“For people like us, we are in absolute heaven. We’ve been waiting for this kind of shit for so long, we’re losing our minds,” Wyler says. “It’s like the renaissance of nerd-dom.”
According to the folks of DC801, a hacker is someone who, once they know how something works, wants to see if they can make it do something different, run better, operate faster or more efficiently.
“There are probably as many hackers today as there have been throughout human civilization, because they haven’t always been recognized that way,” Wyler says. “Leonardo da Vinci was a hacker, even though he didn’t have a computer. Bootleggers were hackers, and that’s where NASCAR was born. They were always pushing to see ‘how can I get this car to go faster and faster and faster.’ That spirit has always been there; it just manifests itself in a different way depending on the generation.”
Hacking’s negative connotation is tied to pranks, identity theft and the less-than-honest means to acquire specialized knowledge of computers and networks, how “black hat”—malicious—hackers made technology prowess a dark art. If the layperson treats his computer like a kitchen appliance, it’s no wonder that black-hat hackers have gained a nasty reputation. If someone took over your toaster and turned it against you, you’d be angry and terrified, too.
“The only thing that makes a hacker bad is a lack of integrity,” says Kevin Howard, aka “Lean,” one of the founders of the SLC hackerspace.
Howard, like most of the members, works in information security and uses the space for controlled “hacking.” The members attack “hostile servers” or set up virtual machines on which they’ll unleash the latest worm to see the damage it does. Dissecting attacks, spam, malware and different hacks gives members the upper hand in learning how to help the companies they work for defend against them. And there are plenty of problems out there.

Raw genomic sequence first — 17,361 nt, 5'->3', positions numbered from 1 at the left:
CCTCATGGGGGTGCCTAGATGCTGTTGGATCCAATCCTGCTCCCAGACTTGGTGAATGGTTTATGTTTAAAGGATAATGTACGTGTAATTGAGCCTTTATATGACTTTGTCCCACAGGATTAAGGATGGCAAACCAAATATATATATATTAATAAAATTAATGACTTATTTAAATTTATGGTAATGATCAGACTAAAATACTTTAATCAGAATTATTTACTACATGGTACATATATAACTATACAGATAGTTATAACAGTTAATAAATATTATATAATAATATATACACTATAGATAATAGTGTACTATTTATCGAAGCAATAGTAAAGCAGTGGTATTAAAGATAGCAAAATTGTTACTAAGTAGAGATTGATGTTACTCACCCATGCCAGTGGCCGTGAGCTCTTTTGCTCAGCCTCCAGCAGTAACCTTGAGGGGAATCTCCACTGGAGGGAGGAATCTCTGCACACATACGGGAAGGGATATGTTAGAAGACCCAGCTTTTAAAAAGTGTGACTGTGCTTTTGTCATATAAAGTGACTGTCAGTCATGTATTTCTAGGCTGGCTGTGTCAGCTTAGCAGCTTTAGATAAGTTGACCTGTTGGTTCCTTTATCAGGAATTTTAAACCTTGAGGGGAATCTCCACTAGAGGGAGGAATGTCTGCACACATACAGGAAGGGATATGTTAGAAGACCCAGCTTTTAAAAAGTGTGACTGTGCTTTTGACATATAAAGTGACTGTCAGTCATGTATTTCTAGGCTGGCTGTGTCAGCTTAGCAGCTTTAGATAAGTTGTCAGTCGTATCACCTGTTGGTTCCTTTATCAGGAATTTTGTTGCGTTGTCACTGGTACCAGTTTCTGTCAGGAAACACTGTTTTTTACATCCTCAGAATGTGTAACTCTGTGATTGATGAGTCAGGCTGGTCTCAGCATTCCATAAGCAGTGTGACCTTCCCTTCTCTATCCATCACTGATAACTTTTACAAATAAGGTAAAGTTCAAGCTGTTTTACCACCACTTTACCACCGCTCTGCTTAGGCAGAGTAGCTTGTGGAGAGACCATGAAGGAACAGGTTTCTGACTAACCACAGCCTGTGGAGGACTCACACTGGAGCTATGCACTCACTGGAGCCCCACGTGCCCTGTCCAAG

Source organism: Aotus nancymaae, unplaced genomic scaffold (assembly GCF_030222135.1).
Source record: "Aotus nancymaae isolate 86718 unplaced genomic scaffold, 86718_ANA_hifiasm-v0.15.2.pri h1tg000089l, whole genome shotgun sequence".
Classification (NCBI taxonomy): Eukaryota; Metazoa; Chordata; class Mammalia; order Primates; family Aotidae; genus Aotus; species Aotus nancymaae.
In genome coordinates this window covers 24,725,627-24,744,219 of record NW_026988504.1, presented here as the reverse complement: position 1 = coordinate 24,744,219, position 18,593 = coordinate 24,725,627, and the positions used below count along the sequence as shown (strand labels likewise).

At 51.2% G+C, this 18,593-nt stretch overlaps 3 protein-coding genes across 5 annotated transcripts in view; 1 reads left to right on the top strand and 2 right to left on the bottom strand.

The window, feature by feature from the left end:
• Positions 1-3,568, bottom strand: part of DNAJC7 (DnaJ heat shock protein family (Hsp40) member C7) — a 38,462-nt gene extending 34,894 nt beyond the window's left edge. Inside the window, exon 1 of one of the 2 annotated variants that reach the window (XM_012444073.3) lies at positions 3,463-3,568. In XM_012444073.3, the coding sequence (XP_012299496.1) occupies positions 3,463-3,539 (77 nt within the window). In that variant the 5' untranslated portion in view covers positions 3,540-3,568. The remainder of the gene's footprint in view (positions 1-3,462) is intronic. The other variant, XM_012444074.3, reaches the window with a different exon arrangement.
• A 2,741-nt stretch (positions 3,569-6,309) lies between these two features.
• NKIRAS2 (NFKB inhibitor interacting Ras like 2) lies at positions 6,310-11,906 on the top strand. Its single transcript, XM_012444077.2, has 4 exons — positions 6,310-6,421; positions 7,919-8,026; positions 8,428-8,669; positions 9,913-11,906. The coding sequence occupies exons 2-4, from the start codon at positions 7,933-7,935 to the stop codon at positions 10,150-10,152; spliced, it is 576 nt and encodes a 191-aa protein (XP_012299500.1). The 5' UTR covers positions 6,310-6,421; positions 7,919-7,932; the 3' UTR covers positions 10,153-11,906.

DC801 member Metacortex, who asked that his real name be withheld, sees the “user-friendly” innovations in technology as having opened up plenty of vulnerabilities, with blogs and websites getting infected and spamming others. When spam lands in his e-mail, he’ll trace the e-mail back to find its source, and says it’s often the most well-meaning people who are spreading the nastiest stuff.
“I have seen so many church websites running blogs on Wordpress that are serving up malware or porn,” Metacortex says. “All it takes is one click to set up a website, but no one knows how to secure it.”
While the hackerspace provides the freedom to learn new skills in a community environment, Howard stresses that members involved in any illegal or “black hat” activity will be promptly kicked out. Still, he points out that spaces like DC801 are crucial for getting ahead in the cybersecurity biz. Computer degrees can be attained at universities, but higher-ed curriculums can’t keep up with all the latest threats.
“There’s so many avenues through which you can learn, but unless you’re actually getting your hands dirty and securing systems, you don’t have a lot of value” in the job market, Howard says. “If you can’t do the attacks, then you can’t defend them.”
Deven Fore, also known as “decaf,” got the itch to tinker at a young age, growing up in rural Ephraim, where he and his father took every machine apart to figure out how it worked. His latest project is community tinkering, having founded the Orem Transistor, a 5,000-square-foot space in Orem, across the freeway from UVU in a small business park. The community’s November 2012 move to the space was a big upgrade, as the hackerspace had previously occupied a small attic in Provo. Now, members pay a small monthly fee for creative space in The Orem Transistor.
Fore is sort of the godfather of the Utah hacker community. He formed a company to rent the space and organize it into a creative powerhouse of local hackers, whom he considers the true geniuses driving the space.